Some human emotions have immense power, which, if we don’t keep them in check, can overwhelm us. One of those is envy.
Even Pilate recognized that the chief priests handed over Jesus to be crucified because of their envy. Today’s reading from Mark 15 records, “For he perceived that it was out of envy that the chief priests had delivered him up.” (v10). Pilate, of all people, could see right through them. Standing before him was a righteous man, and the chief priests couldn’t stand it.
Perhaps envy fed into Judas’s betrayal of Christ. Look at the order of events in yesterday’s reading from Mark 14. The woman came in to anoint Jesus’ head with the ointment, and the record says,
Standing before him was a righteous man, and the chief priests couldn’t stand it.
John 12:4-6 singles out Judas as the one who said this, “not because he cared about the poor, but because he was a thief.” Jesus’ response was, “Leave her alone. Why do you trouble her? She has done a beautiful thing to me.” (Mark 14:6). Jesus showed Judas up for his lack of appreciation for what the woman had done.
It was right after that where Mark records, “Then Judas Iscariot, who was one of the twelve, went to the chief priests in order to betray him to them.” (v10). He was one of the twelve, not this woman coming in from the street. But she was more righteous than him.
The problem with envy is it eats away at you until you let the emotion explode out. God tried teaching Cain that lesson when he was envious of Abel. John comments on the incident, “And why did he murder him? Because his own deeds were evil and his brother’s righteous.” (1 John 3:12). Cain couldn’t bring himself to accept the admonition concerning his unacceptable sacrifice and took it out on the righteous Abel. God told Cain,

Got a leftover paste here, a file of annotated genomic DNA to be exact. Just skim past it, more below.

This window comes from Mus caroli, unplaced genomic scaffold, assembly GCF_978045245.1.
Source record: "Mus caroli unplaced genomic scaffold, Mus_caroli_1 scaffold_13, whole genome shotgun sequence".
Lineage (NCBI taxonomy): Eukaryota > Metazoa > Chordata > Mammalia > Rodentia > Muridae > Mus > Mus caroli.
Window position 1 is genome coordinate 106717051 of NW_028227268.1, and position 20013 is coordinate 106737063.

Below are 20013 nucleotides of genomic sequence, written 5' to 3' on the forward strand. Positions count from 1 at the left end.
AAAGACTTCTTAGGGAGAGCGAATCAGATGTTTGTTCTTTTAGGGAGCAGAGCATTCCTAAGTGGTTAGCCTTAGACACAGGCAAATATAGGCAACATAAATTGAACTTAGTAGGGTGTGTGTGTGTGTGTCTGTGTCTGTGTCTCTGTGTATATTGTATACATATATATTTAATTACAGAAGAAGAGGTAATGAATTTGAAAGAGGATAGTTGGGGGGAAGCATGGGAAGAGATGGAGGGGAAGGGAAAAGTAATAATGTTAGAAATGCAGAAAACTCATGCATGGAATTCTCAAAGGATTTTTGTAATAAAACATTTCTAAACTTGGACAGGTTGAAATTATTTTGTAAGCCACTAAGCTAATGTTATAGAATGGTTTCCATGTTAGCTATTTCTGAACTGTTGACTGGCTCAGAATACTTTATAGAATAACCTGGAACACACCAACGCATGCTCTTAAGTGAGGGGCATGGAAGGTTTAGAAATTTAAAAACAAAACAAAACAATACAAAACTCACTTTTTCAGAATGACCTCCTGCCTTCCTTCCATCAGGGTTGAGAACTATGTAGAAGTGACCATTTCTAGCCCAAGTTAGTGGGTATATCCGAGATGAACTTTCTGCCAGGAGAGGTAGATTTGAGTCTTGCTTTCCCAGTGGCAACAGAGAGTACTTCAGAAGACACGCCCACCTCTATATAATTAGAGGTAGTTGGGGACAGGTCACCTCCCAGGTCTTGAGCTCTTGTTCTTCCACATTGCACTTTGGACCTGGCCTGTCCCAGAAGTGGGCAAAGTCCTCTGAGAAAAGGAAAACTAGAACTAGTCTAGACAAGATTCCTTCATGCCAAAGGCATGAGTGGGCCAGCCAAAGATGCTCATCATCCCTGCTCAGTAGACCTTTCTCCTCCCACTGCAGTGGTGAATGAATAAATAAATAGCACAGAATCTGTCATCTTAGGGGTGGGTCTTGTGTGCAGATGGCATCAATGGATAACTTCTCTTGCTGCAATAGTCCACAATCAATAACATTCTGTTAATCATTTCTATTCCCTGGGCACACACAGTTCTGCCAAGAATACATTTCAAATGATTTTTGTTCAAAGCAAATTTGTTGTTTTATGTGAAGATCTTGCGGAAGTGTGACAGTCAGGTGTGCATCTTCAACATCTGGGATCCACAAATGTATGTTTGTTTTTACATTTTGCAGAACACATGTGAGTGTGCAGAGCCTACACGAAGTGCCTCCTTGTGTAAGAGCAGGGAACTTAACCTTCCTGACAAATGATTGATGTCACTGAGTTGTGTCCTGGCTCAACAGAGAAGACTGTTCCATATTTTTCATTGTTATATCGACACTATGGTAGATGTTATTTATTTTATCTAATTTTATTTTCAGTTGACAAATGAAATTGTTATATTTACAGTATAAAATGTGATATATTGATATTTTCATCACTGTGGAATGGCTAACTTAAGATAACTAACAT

God warned Cain that his envy was like an animal crouching, ready to pounce. It was prepared to take control of his actions, and he needed to tame it. Cain didn’t listen, and when given an opportunity, his envy killed his brother.
The Jewish religious leaders followed along in Cain’s footsteps. They had been found wanting by Jesus, and he had pointed out their failings. Jesus, on the other hand, always did his Father’s will. Yet, instead of recognizing him as the Messiah they had been waiting for, they envied him for the miracles he could do, his popularity with the people, and they killed him for it.
How do we solve the problem of envy? How do we tame the animal within?
We see similar examples of envy throughout thing throughout Scripture. Joseph’s brothers were envious of him, and they threw him in a pit and sold him into slavery. Saul was envious of David and persecuted him. It’s a natural response to this emotion and a pattern of human behavior.
How do we solve the problem of envy? How do we tame the animal within? We’ve all experienced envy when someone has something we desire or is recognized when we are not. However, in all the examples above, there are two other commonalities apart from the envy itself; the fact that the other person was more righteous than they, and they were too proud to admit it.
Envy and pride work hand-in-hand. What Cain should have done was to acknowledge his shortcomings, show love towards his brother Abel and recognize his accepted offering as an example to follow. Likewise, Joseph’s brothers, Saul, and the religious leaders of Jesus’ day, all had someone godly to look up to. But pride blinds us to our failings and allows envy free reign. It is a hard lesson to learn because none of us like to admit we are wrong. When our peers do what is right, unchecked envy causes us to take it out on them.
But pride blinds us to our failings and allows envy free reign. It is a hard lesson to learn because none of us like to admit we are wrong.
But if we don’t want to end up like Cain, Saul, or Joseph’s brothers, we need to learn the lesson and genuinely seek righteousness above our desire to appear right. We have to manifest the fruit of the spirit and love our brother and not envy him when he is doing well. And above all, we have to be humble, recognize and confess our faults working towards being ready for the life to come, not striving for glory in this life.
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